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Troubleshooter: When it comes to warranty work, watch where you sign

Troubleshooter: When it comes to warranty work, watch where you sign
Autos
Your warranty doesn t cover everything, so read the fine print and cover your bases before you sign a work orderSupplied / iStock.com via Getty Images

This straightforward scenario happens many times a day, in just about any dealership — a customer drops off their vehicle with a request (or three) they assume will be covered by the warranty. A service advisor records and confirms their concerns on a work order, and asks for a signature. The customer leaves, with peace-of-mind that their problems will be rectified without cost.

If the inspection and search for the cause only takes a few minutes, most shops will waive any fees incurred until the customer approves the proceeding work. And if they decline, then the service department will usually “eat” the costs, but not always — if a technician had to spend time accessing panels, trace a wiring circuit to a fault not easily found, or haul out some special equipment and tools for the job, someone has to pay the piper.

Troubleshooter: Should you ditch your dealer for maintenance work?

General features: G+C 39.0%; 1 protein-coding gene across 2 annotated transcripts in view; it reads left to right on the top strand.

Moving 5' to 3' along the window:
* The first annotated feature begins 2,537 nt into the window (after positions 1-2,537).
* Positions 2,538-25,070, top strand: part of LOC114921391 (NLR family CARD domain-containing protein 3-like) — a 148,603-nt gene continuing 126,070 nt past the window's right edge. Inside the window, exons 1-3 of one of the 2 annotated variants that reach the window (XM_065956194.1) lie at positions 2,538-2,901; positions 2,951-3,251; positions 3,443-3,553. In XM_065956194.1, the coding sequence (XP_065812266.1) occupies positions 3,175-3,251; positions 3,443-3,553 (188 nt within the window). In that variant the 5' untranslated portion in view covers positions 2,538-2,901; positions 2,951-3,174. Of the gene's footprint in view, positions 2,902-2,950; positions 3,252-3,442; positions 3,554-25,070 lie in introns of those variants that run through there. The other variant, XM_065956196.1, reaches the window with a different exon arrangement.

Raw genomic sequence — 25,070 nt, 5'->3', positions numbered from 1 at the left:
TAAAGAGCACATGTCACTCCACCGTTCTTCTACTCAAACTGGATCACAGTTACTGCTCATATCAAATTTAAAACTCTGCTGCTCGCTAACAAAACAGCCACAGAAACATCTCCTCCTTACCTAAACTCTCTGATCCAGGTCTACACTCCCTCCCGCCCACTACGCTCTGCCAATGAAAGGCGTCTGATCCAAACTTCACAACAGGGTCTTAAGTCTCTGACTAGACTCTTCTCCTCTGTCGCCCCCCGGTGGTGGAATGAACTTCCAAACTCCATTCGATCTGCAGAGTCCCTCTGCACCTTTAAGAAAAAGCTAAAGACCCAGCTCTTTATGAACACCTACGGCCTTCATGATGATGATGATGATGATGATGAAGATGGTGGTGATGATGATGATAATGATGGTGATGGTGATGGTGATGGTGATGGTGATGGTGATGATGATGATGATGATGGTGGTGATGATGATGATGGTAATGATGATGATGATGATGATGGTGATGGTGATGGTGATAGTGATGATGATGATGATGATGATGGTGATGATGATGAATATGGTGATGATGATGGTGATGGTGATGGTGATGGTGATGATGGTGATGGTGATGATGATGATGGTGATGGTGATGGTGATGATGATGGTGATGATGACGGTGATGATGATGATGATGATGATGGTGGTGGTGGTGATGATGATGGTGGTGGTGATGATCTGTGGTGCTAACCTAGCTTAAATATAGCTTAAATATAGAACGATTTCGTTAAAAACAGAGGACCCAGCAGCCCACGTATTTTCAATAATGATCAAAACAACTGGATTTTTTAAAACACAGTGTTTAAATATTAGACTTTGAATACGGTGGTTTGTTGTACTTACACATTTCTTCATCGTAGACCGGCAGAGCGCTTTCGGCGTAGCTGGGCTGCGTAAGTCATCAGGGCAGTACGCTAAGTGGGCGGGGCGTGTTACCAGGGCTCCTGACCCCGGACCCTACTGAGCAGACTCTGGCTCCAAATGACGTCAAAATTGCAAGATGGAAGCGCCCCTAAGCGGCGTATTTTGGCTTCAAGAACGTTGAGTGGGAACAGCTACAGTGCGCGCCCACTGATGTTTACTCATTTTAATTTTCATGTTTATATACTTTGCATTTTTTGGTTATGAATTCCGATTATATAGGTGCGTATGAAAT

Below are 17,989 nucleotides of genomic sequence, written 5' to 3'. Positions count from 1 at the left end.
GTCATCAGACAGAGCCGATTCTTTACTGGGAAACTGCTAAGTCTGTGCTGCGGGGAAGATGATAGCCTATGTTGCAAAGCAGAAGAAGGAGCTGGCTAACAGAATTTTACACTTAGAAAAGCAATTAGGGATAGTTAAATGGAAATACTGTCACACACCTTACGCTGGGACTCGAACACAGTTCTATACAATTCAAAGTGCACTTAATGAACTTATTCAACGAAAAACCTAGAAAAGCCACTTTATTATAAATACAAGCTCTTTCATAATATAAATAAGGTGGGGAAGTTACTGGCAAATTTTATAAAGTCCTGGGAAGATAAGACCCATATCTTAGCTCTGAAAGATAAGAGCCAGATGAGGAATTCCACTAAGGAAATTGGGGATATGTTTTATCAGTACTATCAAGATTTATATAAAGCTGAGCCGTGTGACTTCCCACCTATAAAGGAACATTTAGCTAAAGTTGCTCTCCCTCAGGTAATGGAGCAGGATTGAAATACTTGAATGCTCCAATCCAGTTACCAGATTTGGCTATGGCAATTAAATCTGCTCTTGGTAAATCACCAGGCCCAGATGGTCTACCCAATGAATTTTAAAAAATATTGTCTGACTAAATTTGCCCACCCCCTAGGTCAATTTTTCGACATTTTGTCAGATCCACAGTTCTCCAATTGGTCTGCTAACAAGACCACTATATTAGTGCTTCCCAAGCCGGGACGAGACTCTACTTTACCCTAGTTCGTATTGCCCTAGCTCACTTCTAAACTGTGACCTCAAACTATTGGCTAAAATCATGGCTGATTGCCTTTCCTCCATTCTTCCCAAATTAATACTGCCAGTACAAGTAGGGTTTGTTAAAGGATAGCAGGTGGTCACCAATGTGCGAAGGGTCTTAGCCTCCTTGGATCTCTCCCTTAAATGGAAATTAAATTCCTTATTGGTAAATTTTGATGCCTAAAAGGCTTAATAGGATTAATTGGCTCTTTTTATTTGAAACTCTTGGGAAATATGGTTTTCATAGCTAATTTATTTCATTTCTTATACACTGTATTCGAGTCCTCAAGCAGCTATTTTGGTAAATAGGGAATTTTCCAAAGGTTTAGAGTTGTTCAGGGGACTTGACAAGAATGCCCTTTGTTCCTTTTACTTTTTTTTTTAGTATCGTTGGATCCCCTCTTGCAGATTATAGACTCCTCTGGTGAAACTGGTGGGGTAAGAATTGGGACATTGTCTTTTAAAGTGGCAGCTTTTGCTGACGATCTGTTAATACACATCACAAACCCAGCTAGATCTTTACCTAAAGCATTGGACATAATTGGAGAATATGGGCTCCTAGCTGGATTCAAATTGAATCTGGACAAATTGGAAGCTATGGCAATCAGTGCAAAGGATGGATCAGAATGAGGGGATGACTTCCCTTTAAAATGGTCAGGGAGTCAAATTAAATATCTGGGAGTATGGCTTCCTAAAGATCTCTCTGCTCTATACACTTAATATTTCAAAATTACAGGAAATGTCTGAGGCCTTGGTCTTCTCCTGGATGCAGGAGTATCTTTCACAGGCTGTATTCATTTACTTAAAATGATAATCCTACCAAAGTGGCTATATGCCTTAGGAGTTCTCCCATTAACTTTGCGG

And usually, if the customer isn’t a regular — either they bought the car from another dealer, or they never returned for maintenance or other repairs — things might take a different turn. If this happens, and they’re usually met with the phrase, “you signed the repair order.” When most dealers charge over $100 per hour for labour, and often have a minimum fee for diagnostic testing, these costs aren’t inconsequential.

So, as a consumer, how do you protect yourself? First, don’t assume just because your vehicle is within the terms of its warranty, anything that goes wrong is covered . When you’re dropping off and your service request is being written up, make sure you indicate no retail fees are to be run up until you’re notified, and you agree. You can — and should — put this in writing above your signature on the work order.

Furthermore, check for any signage at the counter indicating their policy on minimum charges. Then, make sure you’re accessible by phone or email to receive updates from your service consultant. If your claim is denied and you disagree, ask the service manager to go over the details. If that doesn’t cut it, check your options on taking your cause up the food chain to the dealer’s owner, and then the automaker’s head office, if necessary.
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